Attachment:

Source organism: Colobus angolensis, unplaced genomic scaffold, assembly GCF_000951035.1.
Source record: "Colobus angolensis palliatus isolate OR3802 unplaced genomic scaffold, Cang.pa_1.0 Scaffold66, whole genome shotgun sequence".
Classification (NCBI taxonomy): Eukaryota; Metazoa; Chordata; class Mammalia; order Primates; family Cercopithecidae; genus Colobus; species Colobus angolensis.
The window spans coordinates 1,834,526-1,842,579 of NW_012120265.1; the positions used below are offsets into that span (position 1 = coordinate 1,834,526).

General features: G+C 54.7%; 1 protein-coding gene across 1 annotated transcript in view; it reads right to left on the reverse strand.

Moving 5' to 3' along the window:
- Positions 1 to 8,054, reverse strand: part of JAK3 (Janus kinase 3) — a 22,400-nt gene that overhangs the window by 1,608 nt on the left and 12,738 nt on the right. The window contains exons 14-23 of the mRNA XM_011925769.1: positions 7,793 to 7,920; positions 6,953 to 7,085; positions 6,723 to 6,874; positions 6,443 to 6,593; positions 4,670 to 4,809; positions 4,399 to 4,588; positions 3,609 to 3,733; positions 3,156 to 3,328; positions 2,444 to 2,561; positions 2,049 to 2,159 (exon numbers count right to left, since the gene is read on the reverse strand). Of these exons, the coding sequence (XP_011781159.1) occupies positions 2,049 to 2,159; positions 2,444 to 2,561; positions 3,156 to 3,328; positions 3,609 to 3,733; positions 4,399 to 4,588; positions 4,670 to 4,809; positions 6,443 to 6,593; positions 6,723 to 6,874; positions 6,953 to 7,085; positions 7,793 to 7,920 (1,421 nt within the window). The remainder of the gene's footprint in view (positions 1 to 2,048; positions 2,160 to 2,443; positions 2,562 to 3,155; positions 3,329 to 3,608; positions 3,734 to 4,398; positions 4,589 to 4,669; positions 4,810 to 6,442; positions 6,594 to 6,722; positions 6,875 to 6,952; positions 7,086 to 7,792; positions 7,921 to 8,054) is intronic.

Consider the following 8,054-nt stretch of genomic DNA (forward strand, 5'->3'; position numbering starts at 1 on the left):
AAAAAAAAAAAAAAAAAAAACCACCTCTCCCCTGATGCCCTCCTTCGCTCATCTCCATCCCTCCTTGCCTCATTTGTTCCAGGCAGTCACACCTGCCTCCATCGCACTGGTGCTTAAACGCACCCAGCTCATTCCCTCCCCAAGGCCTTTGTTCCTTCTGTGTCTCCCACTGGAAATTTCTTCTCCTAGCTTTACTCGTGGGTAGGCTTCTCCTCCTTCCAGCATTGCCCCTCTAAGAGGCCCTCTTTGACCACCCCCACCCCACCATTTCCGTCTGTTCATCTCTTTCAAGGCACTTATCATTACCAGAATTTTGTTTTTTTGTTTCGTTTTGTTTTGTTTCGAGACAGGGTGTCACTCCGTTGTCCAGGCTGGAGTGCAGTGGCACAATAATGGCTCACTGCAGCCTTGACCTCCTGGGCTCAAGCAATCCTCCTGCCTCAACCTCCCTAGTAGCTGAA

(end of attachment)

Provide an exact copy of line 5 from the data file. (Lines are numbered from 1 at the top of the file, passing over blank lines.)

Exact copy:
General features: G+C 54.7%; 1 protein-coding gene across 1 annotated transcript in view; it reads right to left on the reverse strand.